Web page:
Photo: The Daily Bail
Ever since 2008, we’ve been waiting for juicy details about the bailout.Which banks were given emergency loans? How much they were given? Which firms were repeat offenders?
Until yesterday, all we really knew was that trillions had been lent and spent.
But finally, on December 1st, the Fed released a trove of documents that reveals how it attempted to prop up an economy teetering on the edge of complete collapse by spending big in the banking sector.
The loans amounted to nearly $9 trillion in short-term loans: 'an amount that is more than half of the national economic output of the United States,' according to the New York Times. The bulk of the money went out during 2008, at the peak of the crisis.
Barclays Capital, which on September 18th 2008, was handed almost $48 billion through the PDCF loan program.
The loan was 'tied to its acquisition of pieces of Lehman,' according to the WSJ. Morgan Stanley came in second with a $47.6 billion overnight loan 8 days later.
On October 1st 2008, the Fed dispersed $300,000 to Boston-based investment bank State Street Advisors through the AMLF facility - the smallest individual loan out of the central bank's emergency lending program. State Street was a major loan recipient though - this tiny loan is just one of many.
Goldman obtained 84 loans worth almost $600 billion through the emergency overnight PDCF loan program.
The top beneficiaries of the MBS facility were far and away Deutsche Bank and Credit Suisse, from which the Fed purchased $293 and $287 billion in MBS respectively.
We're not surprised the Fed wanted to keep that one under wraps... as well the fact it gave generously to RBS, BNP and BarCap with taxpayer dollars through TAF.
Our government's bailing out foreign banks is the last thing taxpayers want to hear.
They both borrowed $15 billion on three separate occasions from TAF, the 'first and longest-lasting' emergency facility initiated by the Fed in '07.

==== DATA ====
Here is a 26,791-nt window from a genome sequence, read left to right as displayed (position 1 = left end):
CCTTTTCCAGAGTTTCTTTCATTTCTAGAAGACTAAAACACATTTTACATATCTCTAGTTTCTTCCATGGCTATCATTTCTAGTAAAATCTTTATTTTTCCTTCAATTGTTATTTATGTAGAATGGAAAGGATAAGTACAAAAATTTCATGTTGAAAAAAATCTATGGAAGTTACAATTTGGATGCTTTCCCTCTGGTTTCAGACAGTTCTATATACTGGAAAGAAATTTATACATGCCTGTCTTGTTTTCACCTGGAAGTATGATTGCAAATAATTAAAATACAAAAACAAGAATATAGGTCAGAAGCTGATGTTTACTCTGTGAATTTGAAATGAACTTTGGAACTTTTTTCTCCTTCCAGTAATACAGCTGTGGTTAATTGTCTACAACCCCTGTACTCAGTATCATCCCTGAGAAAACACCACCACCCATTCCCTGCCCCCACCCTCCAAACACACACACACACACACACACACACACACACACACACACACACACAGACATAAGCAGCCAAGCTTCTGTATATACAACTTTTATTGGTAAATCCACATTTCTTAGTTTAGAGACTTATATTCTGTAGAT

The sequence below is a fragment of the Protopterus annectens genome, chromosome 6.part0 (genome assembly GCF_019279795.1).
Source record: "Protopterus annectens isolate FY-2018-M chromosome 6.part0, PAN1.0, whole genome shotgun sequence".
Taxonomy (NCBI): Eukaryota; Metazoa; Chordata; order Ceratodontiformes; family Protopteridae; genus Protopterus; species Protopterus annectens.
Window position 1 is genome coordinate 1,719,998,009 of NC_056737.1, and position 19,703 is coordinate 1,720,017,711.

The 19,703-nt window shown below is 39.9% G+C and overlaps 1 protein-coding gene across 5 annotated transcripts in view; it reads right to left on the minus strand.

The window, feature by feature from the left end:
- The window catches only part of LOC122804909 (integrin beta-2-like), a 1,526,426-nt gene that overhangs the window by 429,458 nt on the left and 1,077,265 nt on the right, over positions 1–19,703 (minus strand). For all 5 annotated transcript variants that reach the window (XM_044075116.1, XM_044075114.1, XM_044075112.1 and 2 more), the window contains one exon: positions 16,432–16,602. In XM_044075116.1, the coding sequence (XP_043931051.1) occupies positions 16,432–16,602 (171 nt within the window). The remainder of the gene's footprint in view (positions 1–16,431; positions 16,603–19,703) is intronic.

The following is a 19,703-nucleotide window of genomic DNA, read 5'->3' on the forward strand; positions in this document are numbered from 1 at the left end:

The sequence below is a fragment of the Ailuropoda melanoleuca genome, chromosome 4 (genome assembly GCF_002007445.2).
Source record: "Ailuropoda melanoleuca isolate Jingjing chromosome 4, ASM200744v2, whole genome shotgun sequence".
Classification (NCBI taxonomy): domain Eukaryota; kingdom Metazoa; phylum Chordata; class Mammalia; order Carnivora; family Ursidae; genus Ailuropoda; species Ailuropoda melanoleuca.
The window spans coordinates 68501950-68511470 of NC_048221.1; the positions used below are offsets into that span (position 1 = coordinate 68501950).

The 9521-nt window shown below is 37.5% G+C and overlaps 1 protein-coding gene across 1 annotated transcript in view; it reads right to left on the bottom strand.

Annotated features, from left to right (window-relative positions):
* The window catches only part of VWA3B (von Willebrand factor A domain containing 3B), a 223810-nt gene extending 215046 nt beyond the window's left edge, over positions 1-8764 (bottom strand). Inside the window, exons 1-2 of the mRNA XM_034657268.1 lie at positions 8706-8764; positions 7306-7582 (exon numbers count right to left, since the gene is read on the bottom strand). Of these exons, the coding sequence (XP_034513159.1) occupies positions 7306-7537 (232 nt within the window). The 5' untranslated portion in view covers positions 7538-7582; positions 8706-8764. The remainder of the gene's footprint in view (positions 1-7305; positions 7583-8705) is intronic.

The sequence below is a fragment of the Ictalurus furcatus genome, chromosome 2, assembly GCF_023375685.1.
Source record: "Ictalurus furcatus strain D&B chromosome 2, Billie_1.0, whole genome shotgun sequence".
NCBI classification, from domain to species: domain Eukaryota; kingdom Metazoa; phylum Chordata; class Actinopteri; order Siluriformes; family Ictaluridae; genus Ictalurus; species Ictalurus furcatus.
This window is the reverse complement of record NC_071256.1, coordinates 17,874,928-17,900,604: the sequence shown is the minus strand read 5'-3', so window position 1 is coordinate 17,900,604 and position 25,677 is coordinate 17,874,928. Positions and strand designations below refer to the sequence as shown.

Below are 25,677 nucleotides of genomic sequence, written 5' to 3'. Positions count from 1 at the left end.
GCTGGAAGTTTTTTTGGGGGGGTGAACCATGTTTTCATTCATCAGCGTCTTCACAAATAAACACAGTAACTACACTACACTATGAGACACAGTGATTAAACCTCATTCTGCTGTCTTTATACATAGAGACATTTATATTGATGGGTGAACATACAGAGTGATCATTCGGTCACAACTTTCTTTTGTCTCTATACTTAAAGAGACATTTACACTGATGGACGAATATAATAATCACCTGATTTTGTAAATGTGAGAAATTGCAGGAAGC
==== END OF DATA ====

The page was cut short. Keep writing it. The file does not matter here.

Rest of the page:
The TAF aimed to let banks obtain cheaper funding without risking the stigma of loans from the central bank's discount window.
Companies like McDonalds, Harley Davidson, and Verizon all got loans through the Commercial Paper Funding Facility (CPFF), the short-term i.o.u.'s that firms can't live without if they want make payroll and pay vendors.
JPMorgan took PDCF loans only 3 times.
(NB: Their delinquent child, Bear Stearns tapped the facility daily from April to June of 2008). The PDCF program began in March '08, lasted 23 months and was effectively a cheap overnight loan system very similar to the Fed's discount window (details of which are still being suppressed.)
Goldman Sachs tapped it 84 times; Morgan Stanley tapped 212 times in one year; Citi tapped it daily until April 2009; Bank of America tapped it every trading day from Sept. 18, 2008 to May 12, 2009 - over 1,000 times.
On the 20th of December, 2007, the Fed gave out its first emergency loan. The First National Bank of Nevada received $10 million from the TAF facility.
The Wilimington-based fund received a $10.9 million loan on the 29th of March this year, from the TALF facility. Obviously this is the last recorded emergency loan that we know of, since 'discount window and open market operation transactions after July 21, 2010, will be posted with a two-year lag,' the Fed explained.
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